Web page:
When I was still working in Advertising one of my bosses (who just had his third child), said to me, ‘I don’t understand why people always hope for their child to be intelligent, I wish for my child to be social, so he will have a lot of friends’.
I remember thinking at the time this was an odd thing to say (doesn’t everyone want to have a cute, bright child?), but over the years I have quite often thought about him and now I have my own child I wholeheartedly agree with him. Having a good time with a friend creates instant happiness and can make you forget about everything else in life. It counts for myself but also for my toddler; what is his new trampoline if he doesn’t have a friend to jump on it with, laughing, holding hands? What is my day off if I don’t have a friend to go to the beach with? It wouldn’t be much fun at all.
And happiness isn’t the only positive to gain from a healthy social life. Here are some some other priceless benefits of having a close-knit circle of “Best Friends Forever”:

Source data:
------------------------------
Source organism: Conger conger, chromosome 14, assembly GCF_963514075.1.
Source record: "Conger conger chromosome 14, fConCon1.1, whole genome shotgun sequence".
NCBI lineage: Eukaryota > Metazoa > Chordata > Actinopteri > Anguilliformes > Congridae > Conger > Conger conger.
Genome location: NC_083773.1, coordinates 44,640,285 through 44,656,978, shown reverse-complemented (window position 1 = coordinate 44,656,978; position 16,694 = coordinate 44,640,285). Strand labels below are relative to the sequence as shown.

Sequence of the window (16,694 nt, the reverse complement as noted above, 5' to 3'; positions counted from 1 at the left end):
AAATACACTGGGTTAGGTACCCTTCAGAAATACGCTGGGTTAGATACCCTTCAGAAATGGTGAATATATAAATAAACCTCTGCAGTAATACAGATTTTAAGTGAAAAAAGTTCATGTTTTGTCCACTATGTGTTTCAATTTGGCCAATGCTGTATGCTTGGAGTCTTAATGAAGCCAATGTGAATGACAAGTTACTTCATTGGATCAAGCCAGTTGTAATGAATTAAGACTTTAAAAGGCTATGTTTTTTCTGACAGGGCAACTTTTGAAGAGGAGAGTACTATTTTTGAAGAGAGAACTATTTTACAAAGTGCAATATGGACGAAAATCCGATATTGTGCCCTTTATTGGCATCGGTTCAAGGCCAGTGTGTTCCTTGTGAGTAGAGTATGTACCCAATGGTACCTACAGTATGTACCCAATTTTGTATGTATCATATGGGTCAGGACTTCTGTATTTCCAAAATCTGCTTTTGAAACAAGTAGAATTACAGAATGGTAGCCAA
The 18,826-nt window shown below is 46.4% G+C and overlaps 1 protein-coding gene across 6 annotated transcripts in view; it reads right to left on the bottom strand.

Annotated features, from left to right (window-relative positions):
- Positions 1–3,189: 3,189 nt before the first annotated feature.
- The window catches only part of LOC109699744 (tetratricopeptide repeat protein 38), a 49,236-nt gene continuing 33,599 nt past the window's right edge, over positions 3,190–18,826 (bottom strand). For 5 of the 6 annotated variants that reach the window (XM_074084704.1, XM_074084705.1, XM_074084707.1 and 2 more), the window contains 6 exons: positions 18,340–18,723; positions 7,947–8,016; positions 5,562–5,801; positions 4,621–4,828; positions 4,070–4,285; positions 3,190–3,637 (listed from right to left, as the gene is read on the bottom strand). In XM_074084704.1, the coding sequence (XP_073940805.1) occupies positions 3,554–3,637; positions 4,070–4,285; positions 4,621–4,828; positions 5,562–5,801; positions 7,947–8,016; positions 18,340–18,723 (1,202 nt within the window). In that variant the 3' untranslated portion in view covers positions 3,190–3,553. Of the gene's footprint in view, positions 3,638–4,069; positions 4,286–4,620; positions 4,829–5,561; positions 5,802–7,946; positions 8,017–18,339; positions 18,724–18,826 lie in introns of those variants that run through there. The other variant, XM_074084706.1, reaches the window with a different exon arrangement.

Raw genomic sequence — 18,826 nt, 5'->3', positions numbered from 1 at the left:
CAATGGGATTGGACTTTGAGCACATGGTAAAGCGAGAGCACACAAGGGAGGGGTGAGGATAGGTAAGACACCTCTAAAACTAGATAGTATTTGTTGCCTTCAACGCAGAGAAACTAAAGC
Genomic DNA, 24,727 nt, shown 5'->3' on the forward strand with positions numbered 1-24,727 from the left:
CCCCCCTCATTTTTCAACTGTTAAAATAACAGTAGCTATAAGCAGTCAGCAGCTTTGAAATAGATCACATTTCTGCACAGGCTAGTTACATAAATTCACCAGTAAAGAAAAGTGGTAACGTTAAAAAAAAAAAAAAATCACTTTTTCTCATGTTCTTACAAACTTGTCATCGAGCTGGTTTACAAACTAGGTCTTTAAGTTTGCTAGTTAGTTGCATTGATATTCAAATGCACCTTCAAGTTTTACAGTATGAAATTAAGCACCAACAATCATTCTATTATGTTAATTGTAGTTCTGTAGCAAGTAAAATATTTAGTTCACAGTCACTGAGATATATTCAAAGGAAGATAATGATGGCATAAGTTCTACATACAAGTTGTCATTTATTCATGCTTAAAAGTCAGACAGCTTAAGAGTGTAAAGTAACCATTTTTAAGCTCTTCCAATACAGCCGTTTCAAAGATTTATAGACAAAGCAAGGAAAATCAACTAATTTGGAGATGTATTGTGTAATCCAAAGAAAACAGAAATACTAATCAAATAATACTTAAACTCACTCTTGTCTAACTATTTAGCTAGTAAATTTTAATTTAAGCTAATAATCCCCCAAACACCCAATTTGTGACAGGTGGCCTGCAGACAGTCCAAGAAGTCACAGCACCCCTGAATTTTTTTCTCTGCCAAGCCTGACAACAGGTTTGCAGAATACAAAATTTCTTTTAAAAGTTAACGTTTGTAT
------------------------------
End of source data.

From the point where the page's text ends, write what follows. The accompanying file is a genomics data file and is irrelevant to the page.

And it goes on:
A study conducted by the Center for Aging Studies at Flinders University, Australia revealed that those who have a large network of friends tend to live longer by about 22% (an average of 3.7 years).
Time spent in the company of true friends helps boost your self-esteem and provide you with support. Friends can help you overcome setbacks and heartache, but they will also challenge your thinking and inspire you to be the best you can be. Being surrounded by positive company lowers stress levels and will lead to positive thinking which is associated with lower rates of depression, a greater ability to throw off colds and other common bugs, and a reduced risk of cardiovascular disease.
Also not unimportant; with a good social network you tend to take better care of yourself in the company of your friends. Going out encourages you to look (and feel) your best!
Surprisingly, however, research revealed close family ties or having a strong relationship with your children doesn’t seem to have any effect on the life expectancy of a person. Don’t underestimate the value of a BFF that isn’t bound to you by family ties!
So how do we go about attracting these priceless BFFs? You naturally attract the kinds of friends who are most like you. You get what you give. If you are upbeat, outgoing and (try to) face life’s challenges with a positive mindset you’ll probably find that the same people flock to you. The same is true for being negative. The more you are able to maintain a positive attitude, the more like-minded people you will attract in return.